Skip to main content

Crime + Investigation: Year in review 2022

Crime + Investigation: A Year in Review
Image: #FindGabby

True crime was still one of the most popular forms of content in 2022. Fans around the world continued to consume real-life crime content through TV, podcasts, and articles.

2022 was also a landmark year for Crime + Investigation, launching the dedicated streaming service, Crime + Investigation Play, allowing viewers to watch over 1,000 hours of true crime shows on the go.

As the end of the year approaches, let’s take a look back at the articles covering the topics and cases that people couldn’t stop talking about.

6 unbelievable facts about Jeffrey Dahmer

Jeffrey Dahmer is undoubtedly one of the worst serial killers of all time. The extreme nature of some of his crimes would turn the stomach of even the staunchest true crime fans. In the autumn, Dahmer’s story was back in focus, so much so that Google recognised his name as one of the top 10 search terms of the year. Crime + Investigation offered up some little-known facts about Dahmer, his crimes and the case, such as him storing a human head in his work locker. It was also an opportunity to look back on a list of the killer’s scariest quotes.

The execution of Ted Bundy

As perhaps the most infamous killer, Ted Bundy is a name that is seemingly never out of the public sphere. This year, people were more interested in his final moments than his devastating crimes. After a very public trial where he defended himself and turned the whole procedure into a spectacle, it was only once he was strapped into the electric chair that he ever appeared ‘shaken’. Legend stated that his executioner was a woman, but that claim has since been debunked.

What happened to Maxine Carr?

The United Kingdom has seen its share of horrific crimes, for example the devastating Soham murders. When two 10-year-old girls, Holly Wells and Jessica Chapman, disappeared in 2002 the whole country was horrified. Ian Huntley was sentenced to 40 years behind bars for their murder, but his partner, Maxine Carr, was also sent to prison for providing him with a false alibi. 20 years on, British people wanted to learn about what became of Carr after she was granted a new identity and lifelong anonymity.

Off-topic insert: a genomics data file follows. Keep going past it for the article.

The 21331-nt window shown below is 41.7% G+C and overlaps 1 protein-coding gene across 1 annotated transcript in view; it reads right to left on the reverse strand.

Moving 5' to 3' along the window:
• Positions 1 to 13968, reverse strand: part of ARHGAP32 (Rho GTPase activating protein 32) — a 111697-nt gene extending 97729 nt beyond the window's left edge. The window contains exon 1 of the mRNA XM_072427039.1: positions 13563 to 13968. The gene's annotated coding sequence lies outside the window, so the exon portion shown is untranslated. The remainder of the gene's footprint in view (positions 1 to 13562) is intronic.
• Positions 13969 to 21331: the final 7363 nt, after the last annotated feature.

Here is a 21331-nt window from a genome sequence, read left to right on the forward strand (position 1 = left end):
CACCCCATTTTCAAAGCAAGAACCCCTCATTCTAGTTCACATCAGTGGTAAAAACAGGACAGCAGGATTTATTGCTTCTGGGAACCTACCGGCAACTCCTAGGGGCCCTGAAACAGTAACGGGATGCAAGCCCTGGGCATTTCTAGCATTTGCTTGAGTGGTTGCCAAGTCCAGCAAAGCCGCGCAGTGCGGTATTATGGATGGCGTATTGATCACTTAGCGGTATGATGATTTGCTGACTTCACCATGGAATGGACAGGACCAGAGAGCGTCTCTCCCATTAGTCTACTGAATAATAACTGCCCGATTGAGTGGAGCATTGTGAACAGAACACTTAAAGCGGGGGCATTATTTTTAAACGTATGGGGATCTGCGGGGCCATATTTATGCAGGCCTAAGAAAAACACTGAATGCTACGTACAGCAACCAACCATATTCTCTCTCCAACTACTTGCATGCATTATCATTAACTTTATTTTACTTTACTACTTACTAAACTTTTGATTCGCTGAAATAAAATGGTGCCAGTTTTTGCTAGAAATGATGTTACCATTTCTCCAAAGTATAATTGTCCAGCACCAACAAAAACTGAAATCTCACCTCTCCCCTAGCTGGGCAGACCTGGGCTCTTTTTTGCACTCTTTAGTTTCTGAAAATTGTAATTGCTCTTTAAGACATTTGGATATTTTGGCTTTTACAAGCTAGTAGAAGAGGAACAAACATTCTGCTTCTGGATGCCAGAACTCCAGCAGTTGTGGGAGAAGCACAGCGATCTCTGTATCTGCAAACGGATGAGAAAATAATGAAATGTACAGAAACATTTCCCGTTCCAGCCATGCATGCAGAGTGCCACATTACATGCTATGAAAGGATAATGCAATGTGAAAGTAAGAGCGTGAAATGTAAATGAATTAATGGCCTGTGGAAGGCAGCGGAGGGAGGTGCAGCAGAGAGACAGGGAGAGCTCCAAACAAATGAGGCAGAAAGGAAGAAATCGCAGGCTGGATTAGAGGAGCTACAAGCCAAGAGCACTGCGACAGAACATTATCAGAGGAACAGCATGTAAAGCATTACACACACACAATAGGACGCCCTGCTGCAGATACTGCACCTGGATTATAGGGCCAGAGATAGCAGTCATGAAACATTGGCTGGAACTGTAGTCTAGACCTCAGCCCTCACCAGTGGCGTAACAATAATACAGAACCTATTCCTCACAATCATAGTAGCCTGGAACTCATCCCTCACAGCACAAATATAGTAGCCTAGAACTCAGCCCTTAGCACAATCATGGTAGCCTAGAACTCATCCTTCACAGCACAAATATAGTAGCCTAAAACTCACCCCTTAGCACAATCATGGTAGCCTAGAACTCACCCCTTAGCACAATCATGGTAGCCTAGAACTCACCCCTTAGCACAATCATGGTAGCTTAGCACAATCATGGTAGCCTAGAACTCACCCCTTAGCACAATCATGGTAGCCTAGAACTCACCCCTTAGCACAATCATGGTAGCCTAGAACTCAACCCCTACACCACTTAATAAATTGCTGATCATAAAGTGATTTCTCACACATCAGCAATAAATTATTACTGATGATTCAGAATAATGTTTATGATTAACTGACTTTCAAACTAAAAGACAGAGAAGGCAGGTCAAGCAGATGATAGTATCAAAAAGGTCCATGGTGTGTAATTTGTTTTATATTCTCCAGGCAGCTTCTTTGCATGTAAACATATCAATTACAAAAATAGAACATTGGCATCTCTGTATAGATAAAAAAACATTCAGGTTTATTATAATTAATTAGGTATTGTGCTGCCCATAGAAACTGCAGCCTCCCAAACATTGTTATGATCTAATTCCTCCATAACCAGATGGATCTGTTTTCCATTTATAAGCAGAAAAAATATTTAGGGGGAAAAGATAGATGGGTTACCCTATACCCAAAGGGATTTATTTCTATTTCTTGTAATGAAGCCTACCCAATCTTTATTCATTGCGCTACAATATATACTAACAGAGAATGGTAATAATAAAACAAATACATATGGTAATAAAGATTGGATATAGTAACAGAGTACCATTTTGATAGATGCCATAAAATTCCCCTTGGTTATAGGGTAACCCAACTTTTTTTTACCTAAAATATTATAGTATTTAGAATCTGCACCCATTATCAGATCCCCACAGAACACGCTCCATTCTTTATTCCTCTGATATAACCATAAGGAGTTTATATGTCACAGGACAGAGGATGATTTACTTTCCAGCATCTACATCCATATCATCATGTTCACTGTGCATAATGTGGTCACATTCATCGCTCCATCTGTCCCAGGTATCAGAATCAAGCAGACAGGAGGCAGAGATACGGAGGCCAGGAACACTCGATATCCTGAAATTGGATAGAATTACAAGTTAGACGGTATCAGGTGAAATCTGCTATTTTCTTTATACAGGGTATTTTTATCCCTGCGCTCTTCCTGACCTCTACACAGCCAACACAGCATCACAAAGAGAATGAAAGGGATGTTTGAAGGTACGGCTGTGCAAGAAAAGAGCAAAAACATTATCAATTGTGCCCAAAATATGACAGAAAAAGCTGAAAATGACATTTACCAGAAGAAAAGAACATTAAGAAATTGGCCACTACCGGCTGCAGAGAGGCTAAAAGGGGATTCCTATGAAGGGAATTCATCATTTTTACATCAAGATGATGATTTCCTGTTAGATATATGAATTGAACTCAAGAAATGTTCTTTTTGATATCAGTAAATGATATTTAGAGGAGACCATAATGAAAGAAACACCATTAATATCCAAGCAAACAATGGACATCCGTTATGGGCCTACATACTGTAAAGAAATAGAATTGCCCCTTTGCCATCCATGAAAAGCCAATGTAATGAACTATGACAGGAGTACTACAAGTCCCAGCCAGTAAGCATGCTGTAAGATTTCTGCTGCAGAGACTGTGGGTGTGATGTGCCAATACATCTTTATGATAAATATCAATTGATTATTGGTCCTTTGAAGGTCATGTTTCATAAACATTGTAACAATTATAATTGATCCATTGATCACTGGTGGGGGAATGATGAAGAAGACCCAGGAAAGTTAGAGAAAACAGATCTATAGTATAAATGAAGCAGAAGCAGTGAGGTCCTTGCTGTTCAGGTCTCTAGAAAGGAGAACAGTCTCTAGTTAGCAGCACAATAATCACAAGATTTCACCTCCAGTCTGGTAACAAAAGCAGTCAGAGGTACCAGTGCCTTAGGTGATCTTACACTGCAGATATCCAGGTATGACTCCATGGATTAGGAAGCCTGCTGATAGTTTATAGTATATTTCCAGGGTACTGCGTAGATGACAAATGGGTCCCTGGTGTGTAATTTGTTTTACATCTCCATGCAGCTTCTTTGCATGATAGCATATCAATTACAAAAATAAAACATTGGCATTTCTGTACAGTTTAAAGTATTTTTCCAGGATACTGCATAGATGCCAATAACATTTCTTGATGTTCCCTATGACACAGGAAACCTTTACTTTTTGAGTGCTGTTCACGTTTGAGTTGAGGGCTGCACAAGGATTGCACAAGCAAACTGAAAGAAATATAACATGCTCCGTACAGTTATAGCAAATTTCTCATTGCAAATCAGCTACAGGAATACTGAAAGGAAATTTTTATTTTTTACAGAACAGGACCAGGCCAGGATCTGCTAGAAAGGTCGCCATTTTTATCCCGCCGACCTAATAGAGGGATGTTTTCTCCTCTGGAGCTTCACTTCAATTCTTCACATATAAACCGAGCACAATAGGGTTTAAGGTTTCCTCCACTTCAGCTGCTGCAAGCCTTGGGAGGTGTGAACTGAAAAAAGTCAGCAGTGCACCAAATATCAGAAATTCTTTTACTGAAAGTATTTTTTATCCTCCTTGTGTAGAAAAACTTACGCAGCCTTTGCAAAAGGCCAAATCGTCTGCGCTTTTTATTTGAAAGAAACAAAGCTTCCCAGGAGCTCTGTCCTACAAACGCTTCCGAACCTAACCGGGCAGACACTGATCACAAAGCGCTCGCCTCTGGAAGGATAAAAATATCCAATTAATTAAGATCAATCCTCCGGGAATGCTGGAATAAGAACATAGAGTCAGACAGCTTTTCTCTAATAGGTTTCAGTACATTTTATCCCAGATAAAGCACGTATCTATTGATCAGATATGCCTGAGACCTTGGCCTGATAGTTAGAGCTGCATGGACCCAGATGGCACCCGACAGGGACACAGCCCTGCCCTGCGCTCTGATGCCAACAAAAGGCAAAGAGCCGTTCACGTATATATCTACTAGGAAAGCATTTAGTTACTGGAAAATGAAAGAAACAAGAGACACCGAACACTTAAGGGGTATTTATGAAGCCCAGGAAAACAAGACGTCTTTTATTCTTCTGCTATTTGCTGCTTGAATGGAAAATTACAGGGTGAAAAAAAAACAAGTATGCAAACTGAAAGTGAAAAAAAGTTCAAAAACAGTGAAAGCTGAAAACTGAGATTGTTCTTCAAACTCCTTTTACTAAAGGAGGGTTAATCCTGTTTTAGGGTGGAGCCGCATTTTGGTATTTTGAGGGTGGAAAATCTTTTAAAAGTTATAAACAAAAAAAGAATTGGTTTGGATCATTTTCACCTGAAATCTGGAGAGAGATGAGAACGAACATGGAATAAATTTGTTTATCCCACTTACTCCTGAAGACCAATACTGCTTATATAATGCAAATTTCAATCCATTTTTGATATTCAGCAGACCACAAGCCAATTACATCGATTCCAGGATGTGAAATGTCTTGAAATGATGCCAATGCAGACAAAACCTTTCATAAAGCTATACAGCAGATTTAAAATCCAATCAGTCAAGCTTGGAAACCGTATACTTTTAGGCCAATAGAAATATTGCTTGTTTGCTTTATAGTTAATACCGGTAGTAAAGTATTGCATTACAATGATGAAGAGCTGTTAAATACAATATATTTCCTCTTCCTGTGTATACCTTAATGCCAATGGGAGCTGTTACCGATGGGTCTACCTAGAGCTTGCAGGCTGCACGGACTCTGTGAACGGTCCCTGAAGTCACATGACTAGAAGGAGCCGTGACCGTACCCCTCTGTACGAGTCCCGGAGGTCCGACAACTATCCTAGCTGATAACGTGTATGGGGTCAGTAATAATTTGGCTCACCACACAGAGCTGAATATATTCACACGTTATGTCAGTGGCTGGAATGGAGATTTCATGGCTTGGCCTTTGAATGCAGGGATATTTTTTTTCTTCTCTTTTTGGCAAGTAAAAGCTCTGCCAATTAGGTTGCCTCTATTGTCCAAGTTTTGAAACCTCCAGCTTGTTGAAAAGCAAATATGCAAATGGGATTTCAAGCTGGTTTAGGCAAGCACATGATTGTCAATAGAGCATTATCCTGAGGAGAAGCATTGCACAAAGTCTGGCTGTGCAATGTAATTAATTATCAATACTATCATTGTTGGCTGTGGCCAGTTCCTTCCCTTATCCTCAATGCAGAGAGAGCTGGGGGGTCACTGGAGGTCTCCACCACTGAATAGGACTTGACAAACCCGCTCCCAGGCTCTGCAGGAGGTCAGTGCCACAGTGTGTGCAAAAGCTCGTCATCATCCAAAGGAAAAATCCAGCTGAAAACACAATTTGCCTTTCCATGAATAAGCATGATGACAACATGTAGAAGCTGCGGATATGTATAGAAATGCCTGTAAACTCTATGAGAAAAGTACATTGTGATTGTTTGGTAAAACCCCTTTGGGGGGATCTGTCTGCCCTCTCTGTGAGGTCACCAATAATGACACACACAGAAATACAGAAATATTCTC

How the ‘Serial’ podcast led to Adnan Syed’s release

Unfortunately, innocent people, such as the so-called ‘M25 Three’, can sometimes be sent to prison for crimes they didn’t commit. One of the most high-profile miscarriages of justice in recent years came as a result of the murder of Hae Min Lee. Her ex-boyfriend, Adnan Syed, was convicted in 2000. Only this year, over two decades later, Syed was released and acquitted after the Serial podcast became a phenomenon and shone a light on the holes in the case. It was a momentous ruling that showed the power of the true crime community.

Gabby Petito, the travel influencer who vanished

In November, Crime + Investigation released #FindGabby, a one-hour special that documented the murder of Gabby Petito. The 22-year-old travel influencer went missing last year after going on a cross-country adventure with her fiancée Brian Laundrie. When Laundrie returned home from the trip by himself, he refused to say what happened to Gabby. Social media users, especially on TikTok, sprang into action and began to piece together details about the events. The FBI even thanked people around the world for the role they played in helping to find Gabby’s body and bringing the case to a conclusion.

The most dangerous postcodes in the UK

Crime + Investigation has started to provide advice on how you can avoid becoming victims of crime. This includes steps on how to notice holiday scams or to make sure your home is secure at Halloween and Christmas. Through publicly available crime data, this list shows some of the most dangerous areas of the UK, to help readers know where and when they need to take extra precautions. After all, no-one wants to become just another statistic.

What were your favourite Crime + Investigation articles of 2022? Let us know by tweeting @CI.